Theophrastus, I would assume that Wright is discounting purely orthographic and punctuation changes, especially as even editions of KJV vary widely here. But any kind of computer check would find these differences. I don’t suppose this is how you were doing your “simple glance”, but it is an important factor if anyone else tries to research this matter.

  6. Theophrastus says:

    Peter, both Tyndale and KJV are in print, so it is easy to compare them.

    It is particularly easy if one uses Luter Weigle’s New Testament Octapla which I suspect you can find at any local library. You can make the check yourself by casually picking a few random pages. While it is clear that the KJV is an adaptation of the Tyndale, it is not the case that 7/8s of the verses are identical, even if one allows for varying punctuation and spelling. In fact, it is clear that the majority of verses have at least some difference.

  7. Theophrastus says:

    Wright quotes T. S. Eliot as saying, “Words, as T.S. Eliot observed sorrowfully, will not stay in place: they change their meaning, lose old resonances and pick up new ones.”

    Anyone who is familiar with T. S. Eliot’s view on Bible translation will immediately sense a disconnect here. Eliot strongly opposed new Bible translations, famously turned down the opportunity to participate in the New English Bible translation (claiming that he saw no reason for a new translation), and skewered the New English Bible translation in a widely reprinted book review after it appeared.

    In fact, if you recall your high school English classes, you’ll remember that Wright is quoting from Eliot’s section V of the “Burnt Norton” portion of Four Quartets, where he was speaking of something entirely different — in fact, it was part of an extended religious metaphor (“The Word in the desert
    Is most attacked by voices of temptation”). Here is the entire stanza:

    Words move, music moves
    Only in time; but that which is only living
    Can only die. Words, after speech, reach
    Into the silence. Only by the form, the pattern,
    Can words or music reach
    The stillness, as a Chinese jar still
    Moves perpetually in its stillness.
    Not the stillness of the violin, while the note lasts,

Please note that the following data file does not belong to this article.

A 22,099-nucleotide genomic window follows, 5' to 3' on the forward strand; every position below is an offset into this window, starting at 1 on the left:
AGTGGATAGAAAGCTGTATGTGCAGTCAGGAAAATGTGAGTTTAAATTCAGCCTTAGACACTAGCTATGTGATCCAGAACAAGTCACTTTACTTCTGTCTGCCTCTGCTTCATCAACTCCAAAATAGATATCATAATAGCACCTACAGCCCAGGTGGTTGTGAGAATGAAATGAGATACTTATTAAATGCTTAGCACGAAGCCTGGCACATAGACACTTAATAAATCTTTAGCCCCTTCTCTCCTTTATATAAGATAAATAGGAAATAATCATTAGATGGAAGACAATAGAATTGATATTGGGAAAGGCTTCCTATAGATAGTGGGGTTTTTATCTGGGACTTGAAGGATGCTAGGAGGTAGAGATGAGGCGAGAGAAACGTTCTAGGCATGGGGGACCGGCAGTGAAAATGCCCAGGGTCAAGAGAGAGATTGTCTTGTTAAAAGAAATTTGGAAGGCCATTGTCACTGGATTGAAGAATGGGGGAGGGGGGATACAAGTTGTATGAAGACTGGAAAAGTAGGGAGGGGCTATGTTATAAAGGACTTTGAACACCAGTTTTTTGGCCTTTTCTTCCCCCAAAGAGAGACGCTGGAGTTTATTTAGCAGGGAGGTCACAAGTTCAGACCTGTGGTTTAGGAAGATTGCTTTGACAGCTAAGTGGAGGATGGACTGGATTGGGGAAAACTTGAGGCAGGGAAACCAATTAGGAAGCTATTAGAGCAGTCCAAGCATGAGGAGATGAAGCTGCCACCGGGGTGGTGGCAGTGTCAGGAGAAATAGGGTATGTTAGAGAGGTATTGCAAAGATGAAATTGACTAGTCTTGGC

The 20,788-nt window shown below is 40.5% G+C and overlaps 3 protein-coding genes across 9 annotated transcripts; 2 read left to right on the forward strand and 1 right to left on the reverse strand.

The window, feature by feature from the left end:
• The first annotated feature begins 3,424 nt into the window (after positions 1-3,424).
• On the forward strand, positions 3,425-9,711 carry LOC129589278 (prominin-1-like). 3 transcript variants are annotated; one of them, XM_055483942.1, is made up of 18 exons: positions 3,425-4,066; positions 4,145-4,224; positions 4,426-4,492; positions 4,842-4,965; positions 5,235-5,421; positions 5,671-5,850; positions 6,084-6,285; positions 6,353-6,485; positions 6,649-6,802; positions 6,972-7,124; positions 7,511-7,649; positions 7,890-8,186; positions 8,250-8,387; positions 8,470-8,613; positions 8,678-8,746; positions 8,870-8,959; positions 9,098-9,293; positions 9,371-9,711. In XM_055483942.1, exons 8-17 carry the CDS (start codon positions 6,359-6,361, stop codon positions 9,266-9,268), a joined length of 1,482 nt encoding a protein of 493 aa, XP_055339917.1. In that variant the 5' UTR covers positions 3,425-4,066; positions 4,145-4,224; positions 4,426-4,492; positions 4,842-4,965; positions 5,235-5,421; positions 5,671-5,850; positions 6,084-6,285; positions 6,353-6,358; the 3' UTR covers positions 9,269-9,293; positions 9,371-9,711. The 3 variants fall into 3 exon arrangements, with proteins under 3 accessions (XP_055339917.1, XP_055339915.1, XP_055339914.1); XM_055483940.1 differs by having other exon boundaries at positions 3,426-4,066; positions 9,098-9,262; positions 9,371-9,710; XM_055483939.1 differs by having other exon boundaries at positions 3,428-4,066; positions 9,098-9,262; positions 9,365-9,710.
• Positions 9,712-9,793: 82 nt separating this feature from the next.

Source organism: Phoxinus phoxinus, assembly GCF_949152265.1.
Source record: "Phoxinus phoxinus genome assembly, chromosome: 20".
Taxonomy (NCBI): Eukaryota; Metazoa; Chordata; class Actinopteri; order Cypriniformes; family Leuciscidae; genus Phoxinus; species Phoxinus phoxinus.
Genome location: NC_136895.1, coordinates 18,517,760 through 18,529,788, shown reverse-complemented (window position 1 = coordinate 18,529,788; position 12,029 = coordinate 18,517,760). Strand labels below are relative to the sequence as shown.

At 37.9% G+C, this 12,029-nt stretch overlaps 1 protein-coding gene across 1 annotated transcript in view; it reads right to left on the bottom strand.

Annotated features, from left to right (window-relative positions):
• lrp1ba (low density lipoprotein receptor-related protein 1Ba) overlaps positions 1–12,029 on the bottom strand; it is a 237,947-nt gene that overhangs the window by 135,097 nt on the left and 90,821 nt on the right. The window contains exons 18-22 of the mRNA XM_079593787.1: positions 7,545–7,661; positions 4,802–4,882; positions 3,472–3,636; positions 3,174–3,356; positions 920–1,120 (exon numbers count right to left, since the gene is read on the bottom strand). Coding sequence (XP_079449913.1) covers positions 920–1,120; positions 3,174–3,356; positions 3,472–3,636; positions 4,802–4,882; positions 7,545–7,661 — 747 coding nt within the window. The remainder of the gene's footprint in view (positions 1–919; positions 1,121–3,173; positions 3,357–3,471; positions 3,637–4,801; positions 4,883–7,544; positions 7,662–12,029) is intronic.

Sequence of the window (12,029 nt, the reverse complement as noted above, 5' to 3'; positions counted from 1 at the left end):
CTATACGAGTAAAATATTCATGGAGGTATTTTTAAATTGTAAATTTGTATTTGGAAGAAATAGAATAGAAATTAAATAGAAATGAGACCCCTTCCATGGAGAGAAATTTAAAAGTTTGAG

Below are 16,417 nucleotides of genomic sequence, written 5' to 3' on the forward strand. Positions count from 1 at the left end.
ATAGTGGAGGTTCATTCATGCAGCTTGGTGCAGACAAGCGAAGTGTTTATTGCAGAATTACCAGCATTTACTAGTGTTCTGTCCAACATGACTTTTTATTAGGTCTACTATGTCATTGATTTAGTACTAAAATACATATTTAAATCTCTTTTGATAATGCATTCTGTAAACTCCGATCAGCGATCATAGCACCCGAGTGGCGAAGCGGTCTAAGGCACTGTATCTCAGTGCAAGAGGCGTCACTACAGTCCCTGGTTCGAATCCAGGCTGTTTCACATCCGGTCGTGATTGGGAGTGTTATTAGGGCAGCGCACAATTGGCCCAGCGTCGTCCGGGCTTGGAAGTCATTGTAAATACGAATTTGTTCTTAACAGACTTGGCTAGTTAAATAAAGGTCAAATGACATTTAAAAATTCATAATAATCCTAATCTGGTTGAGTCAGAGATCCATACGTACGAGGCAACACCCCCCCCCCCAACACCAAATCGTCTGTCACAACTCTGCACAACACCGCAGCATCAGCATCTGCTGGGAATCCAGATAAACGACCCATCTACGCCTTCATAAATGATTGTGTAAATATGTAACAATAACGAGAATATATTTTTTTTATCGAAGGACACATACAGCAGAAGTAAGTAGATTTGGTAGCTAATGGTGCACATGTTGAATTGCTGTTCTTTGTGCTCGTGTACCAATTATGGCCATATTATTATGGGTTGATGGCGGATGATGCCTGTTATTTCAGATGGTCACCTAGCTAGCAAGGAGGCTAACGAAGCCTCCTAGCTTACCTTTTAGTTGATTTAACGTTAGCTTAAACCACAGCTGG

Not that only, but the co-existence,
    Or say that the end precedes the beginning,
    And the end and the beginning were always there
    Before the beginning and after the end.
    And all is always now. Words strain,
    Crack and sometimes break, under the burden,
    Under the tension, slip, slide, perish,
    Decay with imprecision, will not stay in place,
    Will not stay still. Shrieking voices
    Scolding, mocking, or merely chattering,
    Always assail them. The Word in the desert
    Is most attacked by voices of temptation,
    The crying shadow in the funeral dance,
    The loud lament of the disconsolate chimera.

    I wonder why Wright quoted Eliot so badly out of context.

  8. Peter Kirk says:

    Note also the following from Wikipedia:

    The Authorized Version New Testament owes much more to the Vulgate than does the Old Testament; still, at least 80% of the text is unaltered from Tyndale’s translation.[117]

    Note [117] is a reference to p.448 of

    Daniell, David (2003). The Bible in English: its history and influence. New Haven, Conn: Yale University Press. ISBN 0300099304

    This seems to imply that Daniell’s 87% figure refers to the whole Bible or perhaps only to the OT, as a lower figure is offered for the NT.

  9. Theophrastus says:

    Peter: Since Tyndale translated less than half of the text of the Bible (only the NT, Pentateuch, and Jonah — and no accurate copy of his Jonah survives), a claim that “80% of the text is unaltered from Tyndale’s translation” is rather surprising. Perhaps the ever-authoritative and holy Wikipedia means that 80% of the words in the KJV were also in the Tyndale. (As you will note above, I anticipated this point with my comment about “lexical level.”) However, this fact would hardly be surprising, since the core vocabulary of English is surprisingly robust — it is not which words you use, but how you arrange them.

    However, being whimsical for moment, I could argue that the statistic that Wright uses is on the lexical level of letter, since arguably 88% of the letters used by the KJV were used by Tyndale. (“j” did not then exist in the English alphabet and was written as “i”, “u” was just being created [usually written as “v”], and “w” was sometimes written as “vv.”)

    This shows the absolute poverty of web posts as scholarship — someone makes a claim which is manifestly misleading — based on an Amazon comment and an Wikipedia citation which is almost certainly incorrect to a book with no corresponding page number.

    I own the Daniell book that is referenced, by the way, so if you find an exact page citation, I am happy to check it. However, you should know that Daniell is an iconoclastic thinker far out of the mainstream; Daniell believes, for example, that most of the Matthew Bible (specifically the NT, Pentateuch, Jonah, Joshua, Judges, Ruth, Samuel, Kings, and Chronicles) was penned by Tyndale. This view is not accepted by scholarly consensus.

    So, what modern scholarship has come to — a professor at St. Andrews who publishes astonishing claims (without citation) and quotes a famous poem out of context. The ease at which this claim is accepted in this comment thread shows that we clearly live in the age of Internet-fueled urban legend.

  10. Theophrastus says:

    someone makes a claim which is manifestly misleading — based on an Amazon comment and an Wikipedia citation which is almost certainly incorrect to a book with no corresponding page number